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Pores Observed in Organic Matter in Mudrocks: A Ten-Year Retrospective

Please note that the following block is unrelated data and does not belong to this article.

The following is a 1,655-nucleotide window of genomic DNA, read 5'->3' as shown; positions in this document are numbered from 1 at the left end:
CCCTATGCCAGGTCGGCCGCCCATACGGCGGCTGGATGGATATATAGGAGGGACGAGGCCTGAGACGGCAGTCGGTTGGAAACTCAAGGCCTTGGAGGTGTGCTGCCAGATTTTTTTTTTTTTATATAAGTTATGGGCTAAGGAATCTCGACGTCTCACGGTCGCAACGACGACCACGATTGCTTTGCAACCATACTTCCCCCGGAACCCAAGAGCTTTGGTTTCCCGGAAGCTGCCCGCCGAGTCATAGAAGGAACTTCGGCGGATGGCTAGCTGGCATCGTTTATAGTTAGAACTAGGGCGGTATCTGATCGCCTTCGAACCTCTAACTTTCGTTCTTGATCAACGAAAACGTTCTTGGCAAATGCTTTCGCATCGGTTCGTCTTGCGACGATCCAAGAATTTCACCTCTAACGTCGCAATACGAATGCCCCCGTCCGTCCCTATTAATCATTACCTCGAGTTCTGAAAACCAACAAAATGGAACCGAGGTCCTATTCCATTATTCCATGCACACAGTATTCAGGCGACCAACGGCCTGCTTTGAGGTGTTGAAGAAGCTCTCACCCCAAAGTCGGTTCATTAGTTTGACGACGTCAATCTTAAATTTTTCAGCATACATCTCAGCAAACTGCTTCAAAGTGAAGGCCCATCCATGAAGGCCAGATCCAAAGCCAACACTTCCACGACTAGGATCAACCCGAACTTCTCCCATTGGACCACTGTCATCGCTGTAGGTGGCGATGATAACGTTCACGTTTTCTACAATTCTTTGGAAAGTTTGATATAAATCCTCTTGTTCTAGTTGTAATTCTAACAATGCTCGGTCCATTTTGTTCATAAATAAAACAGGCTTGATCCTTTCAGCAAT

Nanometer- to micrometer-scale pores in organic matter (OM) contribute significantly to the total porosity of many mudrocks. Research into the development, distribution, and origins of these pores has been ongoing for more than ten years. Although much has been learned, much remains unknown or in dispute. OM pores can be divided into at least four categories. First, pores in some kerogen are inherited from the source OM. Research suggests these may be more common in terrestrial OM than marine OM. Second, a few of the µm-scale pores seem to be the result of bitumen only partially filling interparticle or intraparticle pores in the mudrock. Third, the majority of OM pores in thermally mature (<0.75 Ro) rocks seem to have formed during thermal maturation of OM. A fourth category of OM pores are rare in most units, but are related to spaces between spheroidal subparticles of OM within larger OM grains. This last pore type is present even at low thermal maturities and has several possible origins. Evidence shows the third category of OM pores form when the OM reaches a threshold thermal maturity, apparently around 0.75% Ro. Above that threshold, OM pores seem to develop rapidly over a narrow thermal window. But with further heating towards the gas window, there does not seem to be a steady increase in pore number or percentage. There is debate over whether thermally-driven OM pores are present in just bitumen or in both kerogen and bitumen. This debate is driven by several factors, including the difficulty in telling kerogen from bitumen in the SEM, the difficulty in recognizing inherited pores in kerogen, and the possibility that bitumen can pseudomorph kerogen (rendering petrographic distinctions more difficult). However, the presence of pores in large (> several µm) grains of OM, where the pores commonly show a pattern influenced by underlying structure in the OM, suggests that pores do form in kerogen. Another area of interest is the heterogeneity of the development of OM pores at scales ranging from micrometers to meters. Single SEM images can show variable pore development both in size, number and shape between adjacent particles of OM. Heterogeneity within the limited area of an Ar-ion-milled surface is ubiquitous. In some units, OM pores in samples can vary from almost nonexistent to common within a single core. Ongoing research targets whether heterogeneity may be related to differences in kerogen type.